Informed comments solicited.

JBG said...

Here is a simple "recipe" that can be used with various oils.

Put half an inch or so of water in a small saucepan large enough to accept a metal canning funnel (the kind used to help put food into canning jars). Center the funnel in the pan, cover, and bring water to a boil.

Put 2/3 or so teaspoon of oil into a glass pyrex cup and swish it around to be sure the sides are coated 2/3 of the way up.

Crack an extra-large egg into the cup, place the cup on the canning funnel, turn the heat back to simmer, cover, and cook for about four minutes. (This assumes starting with a refrigerated egg. Use less time for a room-temp egg.)

The result I prefer is with the white *just* congealed and the yolk not quite congealed.

The oil keeps the egg from sticking to the pyrex dish and adds a nice flavor. I've been using olive oil for a long time, and have now tried both coconut oil and RPO.

As might be expected, the coconut oil provides the mildest flavor of the three, and the RPO the sharpest. I find all three, each in its own way, delicious.

My RPO is so thick that the "swishing" has to be done in its case by physically moving the oil across the desired surface area with the back of a spoon.

JBG said...

Answering my own question, my guess is that the Red Palm Oil I have is unrefined. This description matches well what I have:

"In its virgin form, the oil is bright orange-red due to the high content of carotene. Palm oil is semi-solid at room temperature..."
http://www.americanpalmoil.com/foodproducts.html

But the situation is a bit ambiguous:

"During the conventional refining process 100% of the natural carotenes (pro-Vitamin A) and a substantial portion of vitamin E were destroyed. However, with the new refining technology, greater than 90% of the natural carotenes and vitamin E may be retained."
http://www.americanpalmoil.com/faq.html#18

In any case, I've been using the oil for a number of days now, and my taste for it only grows. I recommend it.

Here is the specific product I have:

http://www.swansonvitamins.com/SWU269/ItemDetail

where it is described as "minimally processed".

A pound jar costs %6.99 + S&H. I buy lots of things from Swanson, so my marginal S&H is zero.

mded said...

The best red palm oil come form elaeis oleifera species which is not so economical to produce compare to the industry standard elaeis guineensis. So far only one company produce the oleifera red palm.


http://thepalmoil.blogspot.com

JBG said...

mded said: "The best red palm oil come form elaeis oleifera species which is not so economical to produce compare to the industry standard elaeis guineensis. So far only one company produce the oleifera red palm."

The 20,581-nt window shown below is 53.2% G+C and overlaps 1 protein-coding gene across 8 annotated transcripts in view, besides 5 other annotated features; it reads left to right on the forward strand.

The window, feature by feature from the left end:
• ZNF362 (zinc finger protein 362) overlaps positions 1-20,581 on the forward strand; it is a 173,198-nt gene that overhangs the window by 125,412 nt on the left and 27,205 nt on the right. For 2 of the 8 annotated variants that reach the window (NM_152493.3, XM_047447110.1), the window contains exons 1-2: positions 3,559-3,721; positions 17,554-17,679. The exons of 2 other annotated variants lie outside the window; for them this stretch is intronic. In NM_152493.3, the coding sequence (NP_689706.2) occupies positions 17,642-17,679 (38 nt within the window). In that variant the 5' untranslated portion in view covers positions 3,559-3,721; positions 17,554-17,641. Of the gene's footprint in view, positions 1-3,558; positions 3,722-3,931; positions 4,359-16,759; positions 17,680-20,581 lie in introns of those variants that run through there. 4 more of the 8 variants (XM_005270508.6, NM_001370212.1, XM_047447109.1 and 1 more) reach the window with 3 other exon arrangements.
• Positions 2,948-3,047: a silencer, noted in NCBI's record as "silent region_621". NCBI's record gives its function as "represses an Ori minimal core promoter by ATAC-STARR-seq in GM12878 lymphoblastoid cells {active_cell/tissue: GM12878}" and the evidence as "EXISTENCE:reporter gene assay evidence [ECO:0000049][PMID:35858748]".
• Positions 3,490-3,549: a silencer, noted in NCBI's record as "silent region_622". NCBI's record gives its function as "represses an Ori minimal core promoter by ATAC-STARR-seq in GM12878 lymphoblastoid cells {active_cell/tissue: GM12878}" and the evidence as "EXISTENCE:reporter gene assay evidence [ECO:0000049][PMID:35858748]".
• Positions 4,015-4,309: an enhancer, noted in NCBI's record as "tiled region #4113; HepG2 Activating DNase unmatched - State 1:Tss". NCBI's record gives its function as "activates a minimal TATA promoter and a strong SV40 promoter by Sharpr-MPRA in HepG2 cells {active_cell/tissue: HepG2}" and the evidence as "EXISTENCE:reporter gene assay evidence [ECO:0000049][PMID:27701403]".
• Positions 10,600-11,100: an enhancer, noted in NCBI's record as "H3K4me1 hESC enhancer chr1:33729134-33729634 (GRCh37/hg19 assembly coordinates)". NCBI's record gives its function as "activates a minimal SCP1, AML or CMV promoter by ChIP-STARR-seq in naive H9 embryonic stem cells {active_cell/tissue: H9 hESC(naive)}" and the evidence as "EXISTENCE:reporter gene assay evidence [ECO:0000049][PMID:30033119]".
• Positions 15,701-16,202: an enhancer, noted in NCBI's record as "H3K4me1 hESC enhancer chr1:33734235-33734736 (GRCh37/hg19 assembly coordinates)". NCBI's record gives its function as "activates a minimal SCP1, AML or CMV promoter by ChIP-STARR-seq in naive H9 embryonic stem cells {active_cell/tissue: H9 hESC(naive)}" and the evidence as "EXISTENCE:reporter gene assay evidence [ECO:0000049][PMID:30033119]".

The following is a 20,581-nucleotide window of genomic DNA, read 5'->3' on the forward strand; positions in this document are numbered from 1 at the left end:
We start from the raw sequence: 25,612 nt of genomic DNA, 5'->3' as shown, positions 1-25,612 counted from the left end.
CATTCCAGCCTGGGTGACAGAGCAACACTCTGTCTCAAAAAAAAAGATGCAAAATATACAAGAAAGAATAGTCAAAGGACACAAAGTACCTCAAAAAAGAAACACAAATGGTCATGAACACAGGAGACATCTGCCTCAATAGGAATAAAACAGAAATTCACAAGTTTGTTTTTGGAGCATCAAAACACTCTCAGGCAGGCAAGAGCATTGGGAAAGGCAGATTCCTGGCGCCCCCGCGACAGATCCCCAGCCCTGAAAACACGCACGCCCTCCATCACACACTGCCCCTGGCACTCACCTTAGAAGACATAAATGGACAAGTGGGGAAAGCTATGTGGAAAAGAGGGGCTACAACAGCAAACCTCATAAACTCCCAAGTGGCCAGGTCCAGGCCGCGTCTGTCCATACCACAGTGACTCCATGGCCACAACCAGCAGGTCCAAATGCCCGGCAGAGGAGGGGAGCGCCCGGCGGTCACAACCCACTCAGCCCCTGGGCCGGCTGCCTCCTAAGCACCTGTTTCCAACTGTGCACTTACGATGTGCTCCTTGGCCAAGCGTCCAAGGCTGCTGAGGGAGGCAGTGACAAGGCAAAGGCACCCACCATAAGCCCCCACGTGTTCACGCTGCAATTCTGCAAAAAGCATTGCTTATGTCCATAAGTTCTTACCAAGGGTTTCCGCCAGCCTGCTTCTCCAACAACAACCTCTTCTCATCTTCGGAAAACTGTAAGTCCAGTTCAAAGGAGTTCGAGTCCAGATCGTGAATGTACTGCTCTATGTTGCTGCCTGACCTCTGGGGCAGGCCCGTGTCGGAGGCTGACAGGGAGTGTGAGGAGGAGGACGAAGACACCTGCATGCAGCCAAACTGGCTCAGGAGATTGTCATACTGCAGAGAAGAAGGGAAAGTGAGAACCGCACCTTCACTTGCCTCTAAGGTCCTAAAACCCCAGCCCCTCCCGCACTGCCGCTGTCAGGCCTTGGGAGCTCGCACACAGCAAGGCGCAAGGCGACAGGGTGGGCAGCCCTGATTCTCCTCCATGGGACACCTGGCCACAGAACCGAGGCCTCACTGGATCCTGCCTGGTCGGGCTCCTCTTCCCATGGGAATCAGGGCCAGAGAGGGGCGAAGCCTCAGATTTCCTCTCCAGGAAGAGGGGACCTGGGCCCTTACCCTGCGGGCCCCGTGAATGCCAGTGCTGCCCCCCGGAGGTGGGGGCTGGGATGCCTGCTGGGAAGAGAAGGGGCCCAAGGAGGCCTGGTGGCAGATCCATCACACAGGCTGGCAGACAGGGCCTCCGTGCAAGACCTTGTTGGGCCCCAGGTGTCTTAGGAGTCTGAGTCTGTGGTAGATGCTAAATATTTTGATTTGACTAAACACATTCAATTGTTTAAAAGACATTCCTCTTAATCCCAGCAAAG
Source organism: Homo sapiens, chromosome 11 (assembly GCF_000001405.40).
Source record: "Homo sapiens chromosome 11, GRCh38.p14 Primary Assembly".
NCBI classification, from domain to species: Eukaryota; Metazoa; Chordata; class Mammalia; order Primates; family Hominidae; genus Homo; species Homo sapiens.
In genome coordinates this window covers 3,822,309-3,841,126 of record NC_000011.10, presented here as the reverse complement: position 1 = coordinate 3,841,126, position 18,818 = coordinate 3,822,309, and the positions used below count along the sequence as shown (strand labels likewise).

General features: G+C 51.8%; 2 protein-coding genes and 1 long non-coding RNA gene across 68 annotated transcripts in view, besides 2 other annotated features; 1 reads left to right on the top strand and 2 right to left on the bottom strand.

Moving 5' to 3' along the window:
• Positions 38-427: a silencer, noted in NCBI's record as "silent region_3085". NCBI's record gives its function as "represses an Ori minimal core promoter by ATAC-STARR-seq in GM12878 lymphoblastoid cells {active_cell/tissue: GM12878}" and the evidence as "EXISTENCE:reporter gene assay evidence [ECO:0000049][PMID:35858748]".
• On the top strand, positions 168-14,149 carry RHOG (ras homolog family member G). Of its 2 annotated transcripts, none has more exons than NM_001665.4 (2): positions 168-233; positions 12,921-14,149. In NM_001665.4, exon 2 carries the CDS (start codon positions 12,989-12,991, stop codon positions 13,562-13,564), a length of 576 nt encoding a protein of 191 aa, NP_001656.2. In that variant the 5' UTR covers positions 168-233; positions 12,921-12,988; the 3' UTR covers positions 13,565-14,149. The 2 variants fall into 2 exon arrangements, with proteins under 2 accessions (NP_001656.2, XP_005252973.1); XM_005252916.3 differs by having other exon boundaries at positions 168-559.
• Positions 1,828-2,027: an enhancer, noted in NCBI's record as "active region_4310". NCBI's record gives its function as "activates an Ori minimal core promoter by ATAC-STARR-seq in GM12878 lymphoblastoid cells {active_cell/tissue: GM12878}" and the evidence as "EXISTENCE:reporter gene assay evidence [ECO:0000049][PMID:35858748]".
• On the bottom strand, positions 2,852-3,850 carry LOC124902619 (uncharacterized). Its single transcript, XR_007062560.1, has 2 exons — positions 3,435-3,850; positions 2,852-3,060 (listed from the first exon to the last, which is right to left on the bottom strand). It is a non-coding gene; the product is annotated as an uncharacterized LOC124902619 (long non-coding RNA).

In what sense is it "best"?

Who says so?

What is the one company that produces it?

The URL you supply goes to what appears to be a resource for commodity speculators. I looked around there for awhile without finding anything relevant to your post.

A Google search on "elaeis oleifera" did not produce any hits of obvious use.

What you say is interesting; please provide the necessary specifics for following up on it.

Inspector Fowler!!! said...

Thanks for this. I used to watch my dad harvest the nuts from the palm trees and my mom steam the nuts and process the oil naturally at home. I never listened to any story of such pure gift of nature being harmful.

Today, I have found a good mixture of my native foods and some foreign ones here in America. Never left "what have sustained my ancient culture". Never got carried away by 'researchers'. Never needed a doctor...like my parents and siblings!!!

james said...

i put 1 table spoon in the bottom of disposable plastic dose cups . i let it cool in the freezer for about 5 minutes.i put a table spoon of powdered sugar or a sweet coca mix on a paper towel,i cut the palm oil into swallow able sizes and roll them in the powder than take them like a pill.i always have a warm cup of coffee or coca hand in case they dont want to go down . no bad taste

Ozioma Okpara said...

Red palm oil is among the best type of edible oil. I'm from east Nigeria, where we have native wild red palm oil trees everywhere that have not undergo any biotechnological engineering. They are simply natural! And the red palm oil gotten from them remains liquid at room temperature unlike the engineered ones. For supply contact me. ozispesal (at) gmail.com

Theresa said...

Palm oil really is an amazing substance and also economical: It has the greatest yield per area of all plant oils. And as long as it grows under such fortunate conditions as in your neighbourhood, Ozioma, it is just perfect.
But please, dear all, bear in mind that palm oil is maybe too popular: The increasing need of palm oil is responsible for deforestation and for the suffering of native people who are forced to leave their homes and work at plantations under awful conditions.
Make sure you buy fair and organic palm oil if you don't want to live without it. Thanks!!!
For more information, for example have a look here (article in The Ecologist)